This Complicated Form of Life: Essays on Wittgenstein

This Complicated Form of Life: Essays on Wittgenstein

This Complicated Form of Life: Essays on Wittgenstein

This Complicated Form of Life: Essays on Wittgenstein

Synopsis

"Wittgenstein has most often been treated as a thinker whose ideas can be discussed independently of any intellectual tradition. The thrust of this work, by a leading exponent of Wittgenstein's thought, is to insist upon - and to demonstrate in detail - the mutual relevance of Wittgenstein's work and the tradition of Western philosophy. Far from overthrowing or stepping outside that tradition, Wittgenstein builds on it, draws from it, and contributes brilliantly to the fruition of certain elements in it. In This Complicated Form of Life, Garver analyzes from several angles Wittgenstein's relationship to Kant, and to what Finch has called Wittgenstein's completion of Kant's revolt against the Cartesian hegemony of epistemology in philosophy. But with respect to the givenness of "this complicated form of life", Wittgenstein appears closer to Aristotle than to Kant. Seeing Wittgenstein within the Western philosophical tradition requires a fresh look at Wittgenstein as well as at the tradition. Among the themes of this work: that the principal metaphysical claim of the Tractatus is that the world is the totality of facts; that grammar is the key to Wittgenstein's later work because philosophy is a form of grammar; and that a certain sort of transcendentality pervades Wittgenstein's thought." Title Summary field provided by Blackwell North America, Inc. All Rights Reserved

Excerpt

In his marvelous essay, "Tradition and the Individual Talent," T. S. Eliot says that "no poet, no artist of any art, has his complete meaning alone." It is not meaning in any narrow linguistic sense that Eliot has in mind; he means that which makes an artifact into a work of art, that which gives it its significance and its artistic value. That is what no artist can determine alone. Eliot dodges the trap of too narrow a definition by avoiding any further specification. I take him to mean not merely that meaning and significance are determined in part by one's culture, but also that they depend in part on the long historical tradition of one's discipline, which itself undergoes changes through innovative work; so there can be no brilliant achievement that is unconnected to cultural and historical context.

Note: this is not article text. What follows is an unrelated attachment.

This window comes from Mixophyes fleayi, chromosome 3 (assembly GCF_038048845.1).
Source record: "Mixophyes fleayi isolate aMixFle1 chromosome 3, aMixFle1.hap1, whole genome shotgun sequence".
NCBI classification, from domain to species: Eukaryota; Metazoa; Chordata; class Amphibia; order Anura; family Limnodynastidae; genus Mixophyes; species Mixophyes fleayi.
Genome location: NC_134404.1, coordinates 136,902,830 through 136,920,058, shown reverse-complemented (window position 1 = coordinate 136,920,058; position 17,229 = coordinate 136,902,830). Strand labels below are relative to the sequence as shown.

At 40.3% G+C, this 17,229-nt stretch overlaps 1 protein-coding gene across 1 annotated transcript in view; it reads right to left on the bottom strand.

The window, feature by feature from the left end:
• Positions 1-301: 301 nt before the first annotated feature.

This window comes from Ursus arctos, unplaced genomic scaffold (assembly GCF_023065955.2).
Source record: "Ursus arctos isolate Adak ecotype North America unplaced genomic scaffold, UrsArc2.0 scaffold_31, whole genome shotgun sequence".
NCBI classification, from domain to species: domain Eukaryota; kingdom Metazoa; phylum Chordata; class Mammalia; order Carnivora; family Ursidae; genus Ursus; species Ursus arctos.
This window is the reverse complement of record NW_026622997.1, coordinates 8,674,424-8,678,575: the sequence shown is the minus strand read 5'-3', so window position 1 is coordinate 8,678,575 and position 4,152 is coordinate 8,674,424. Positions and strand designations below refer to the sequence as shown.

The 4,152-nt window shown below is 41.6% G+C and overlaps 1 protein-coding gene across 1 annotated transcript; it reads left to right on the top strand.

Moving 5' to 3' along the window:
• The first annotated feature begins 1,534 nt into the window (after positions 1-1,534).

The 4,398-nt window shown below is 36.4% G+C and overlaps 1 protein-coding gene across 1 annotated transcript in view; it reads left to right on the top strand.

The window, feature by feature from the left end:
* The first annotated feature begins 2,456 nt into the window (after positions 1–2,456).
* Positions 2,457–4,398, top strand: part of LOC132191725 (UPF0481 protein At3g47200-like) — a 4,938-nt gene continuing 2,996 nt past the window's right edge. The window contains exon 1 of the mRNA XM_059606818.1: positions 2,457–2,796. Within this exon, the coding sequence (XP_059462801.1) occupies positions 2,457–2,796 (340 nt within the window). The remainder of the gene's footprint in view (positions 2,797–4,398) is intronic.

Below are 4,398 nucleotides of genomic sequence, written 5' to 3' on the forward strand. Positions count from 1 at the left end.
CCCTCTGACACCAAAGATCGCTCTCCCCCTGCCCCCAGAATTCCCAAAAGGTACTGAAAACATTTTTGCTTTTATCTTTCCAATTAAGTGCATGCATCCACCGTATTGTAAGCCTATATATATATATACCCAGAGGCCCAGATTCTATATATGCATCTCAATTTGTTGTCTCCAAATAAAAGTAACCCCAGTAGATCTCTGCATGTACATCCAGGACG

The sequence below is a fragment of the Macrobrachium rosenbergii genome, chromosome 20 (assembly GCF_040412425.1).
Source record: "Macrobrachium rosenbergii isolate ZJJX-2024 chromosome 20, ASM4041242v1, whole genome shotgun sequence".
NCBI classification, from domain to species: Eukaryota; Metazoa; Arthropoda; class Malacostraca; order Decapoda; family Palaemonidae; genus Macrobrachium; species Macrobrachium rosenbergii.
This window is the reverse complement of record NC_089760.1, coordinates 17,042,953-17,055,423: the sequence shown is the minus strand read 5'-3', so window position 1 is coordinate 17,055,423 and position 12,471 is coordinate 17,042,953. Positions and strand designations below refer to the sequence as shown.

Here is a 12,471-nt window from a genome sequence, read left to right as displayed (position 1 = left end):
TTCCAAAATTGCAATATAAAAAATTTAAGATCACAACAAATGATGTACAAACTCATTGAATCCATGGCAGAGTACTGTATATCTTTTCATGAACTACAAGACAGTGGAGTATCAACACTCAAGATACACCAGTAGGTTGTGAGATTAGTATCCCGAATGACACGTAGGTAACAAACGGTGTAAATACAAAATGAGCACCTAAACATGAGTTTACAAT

Ludwig Wittgenstein has often been treated as an exception. the thrust of these essays is to insist—in the face of persistent neglect and denial—on the mutal relevance of Wittgenstein's work and the tradition of Western philosophy. Wittgenstein does not "overthrow" the tradition. He builds on it, draws from it, and contributes brilliantly to the fruition of certain elements in it. Particular attention is paid here to Kant, and to what Roy Finch calls Wittgenstein's completion of Kant's revolt against the Cartesian hegemony of epistemology in philosophy. Also very Kantian is the dualism that seems unavoidable in a perspective or Weltanschauung that contains both facts and meanings, since meanings always somehow transcend the plain facts that convey them and that they convey. With respect to the givenness of language-games and of . . .

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